This Manipuri Man Spent 17 Years Planting A 300 Acre Forest

This Manipuri Man Spent 17 Years Planting A 300 Acre Forest
The Times of India

Born in Uripok Khaidem Lekai in West Imphal, Manipur, 45-year old Moirangthem Loiya is a beacon of hope at a time when the world has plunged into the depths of climatic disasters. At a time when climatic concerns are at the crux of global geopolitical decision-making, this man has proved that each of us can play their part in caring for the environment in their own little ways. He has dedicated his life towards replanting a forest named ‘Phunshilok’, which means ‘Spring of Life’. He was spurred on in his journey of re-planting an entire forest after having been deeply hurt at seeing the once lush green Koubru peak in Senapati district, being left barren. As a child, he had often visited that place, which was then replete with trees. In 2000, after having finished college, he went back to the site and found it devastated. From then onwards, he made it his mission in life to bring back the forest covers in his native land. With such profound determination, he started looking for land to plant trees. He was guided by a local to the Maru Langol hill range in Manipur, which too, was exemplar of barrenness. The trees of that region had been cut in order to make space for rice cultivation. It was there that his efforts took shape.

After having left his job as a medical representative, Loiya shifted to Phunshilok, where he started living in a small hut built by himself. He lived there for 6 years, and planted bamboo, oak, ficus, magnolia, teak and jackfruit trees among others. “Today, the forest area covers 300 acres. 250 species of plants and 25 species of bamboo grow here and it’s home to a variety of birds, snakes and wild animals,” Moirangthem was quoted by ANI. Vegetative growth was quick in the area due to the presence of a natural spring there.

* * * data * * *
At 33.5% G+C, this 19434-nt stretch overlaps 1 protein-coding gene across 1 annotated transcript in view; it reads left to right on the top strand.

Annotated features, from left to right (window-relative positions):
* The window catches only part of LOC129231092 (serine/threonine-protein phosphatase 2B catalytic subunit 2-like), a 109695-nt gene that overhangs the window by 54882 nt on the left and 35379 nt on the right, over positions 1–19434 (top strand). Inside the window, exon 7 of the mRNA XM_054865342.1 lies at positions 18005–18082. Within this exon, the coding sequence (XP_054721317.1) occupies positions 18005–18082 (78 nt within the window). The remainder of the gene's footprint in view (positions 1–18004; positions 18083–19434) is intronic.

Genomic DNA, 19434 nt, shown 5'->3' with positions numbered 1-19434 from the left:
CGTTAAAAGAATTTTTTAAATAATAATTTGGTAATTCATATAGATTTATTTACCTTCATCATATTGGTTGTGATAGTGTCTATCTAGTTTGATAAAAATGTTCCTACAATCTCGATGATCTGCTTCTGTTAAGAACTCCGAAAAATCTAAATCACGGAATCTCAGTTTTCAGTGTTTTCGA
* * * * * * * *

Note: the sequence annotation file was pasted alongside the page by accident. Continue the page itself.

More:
However, as per the government’s rules, any construction in the Phunshilok area is illegal, since the entire land comes under the state forest reserve region. But reportedly it was not considered so, as Loiya was extending a helping hand to further an aim filling the land with green cover. Many illegal houses constructed by the locals was also demolished by the state forest department.

The Wildlife and Habitation Protection Society was established by Loiya and his friends which looks after Phunshilok. Along with trees, shrubs and medicinal plants, Phunshilok is home to a variety of birds, snakes and wild animals like barking deer, pangolin, porcupine, mongoose, leopard cat, deer and many others. Due to the increase in green cover, the locals feel that the temperature of the region had also gone down. Since the creation of this forest cover, people from all over the world have come here for a visit.

Loiya says, “ I consider myself a painter. Other artists use canvas, brush and colour to paint, but I used a face of hills as my canvas and planted trees, flowers to paint. It has taken a lifetime to draw this – it is living art.”

Principal Chief Conservator of Forest, Manipur, Kereilhouvi Angami lauded Moirangthem’s efforts. He said, “We appreciate his efforts. We welcome all those who protect the environment & are engaged in reforestation. We would encourage other people to also take part in protection, revival and re-forestation of forests.”

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